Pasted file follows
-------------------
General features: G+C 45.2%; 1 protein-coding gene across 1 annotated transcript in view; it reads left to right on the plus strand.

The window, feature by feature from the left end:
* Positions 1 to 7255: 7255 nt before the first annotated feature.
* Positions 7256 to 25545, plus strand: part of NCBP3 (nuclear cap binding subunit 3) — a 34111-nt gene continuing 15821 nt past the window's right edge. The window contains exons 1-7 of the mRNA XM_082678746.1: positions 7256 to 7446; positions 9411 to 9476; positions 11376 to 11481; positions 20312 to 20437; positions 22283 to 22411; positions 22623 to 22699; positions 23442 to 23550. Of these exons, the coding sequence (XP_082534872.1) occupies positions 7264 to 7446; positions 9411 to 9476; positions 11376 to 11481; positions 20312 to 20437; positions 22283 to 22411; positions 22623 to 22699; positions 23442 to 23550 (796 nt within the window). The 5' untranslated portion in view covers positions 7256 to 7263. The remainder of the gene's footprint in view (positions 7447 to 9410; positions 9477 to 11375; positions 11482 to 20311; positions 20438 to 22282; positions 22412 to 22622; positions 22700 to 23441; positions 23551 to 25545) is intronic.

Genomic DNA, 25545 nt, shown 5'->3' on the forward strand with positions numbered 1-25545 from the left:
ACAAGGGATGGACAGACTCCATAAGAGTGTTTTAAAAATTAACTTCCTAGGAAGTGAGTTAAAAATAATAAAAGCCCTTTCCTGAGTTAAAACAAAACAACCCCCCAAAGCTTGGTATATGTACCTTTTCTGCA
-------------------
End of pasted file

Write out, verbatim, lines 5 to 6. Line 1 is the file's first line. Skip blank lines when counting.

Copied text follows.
Genomic DNA, 25545 nt, shown 5'->3' on the forward strand with positions numbered 1-25545 from the left:
ACAAGGGATGGACAGACTCCATAAGAGTGTTTTAAAAATTAACTTCCTAGGAAGTGAGTTAAAAATAATAAAAGCCCTTTCCTGAGTTAAAACAAAACAACCCCCCAAAGCTTGGTATATGTACCTTTTCTGCA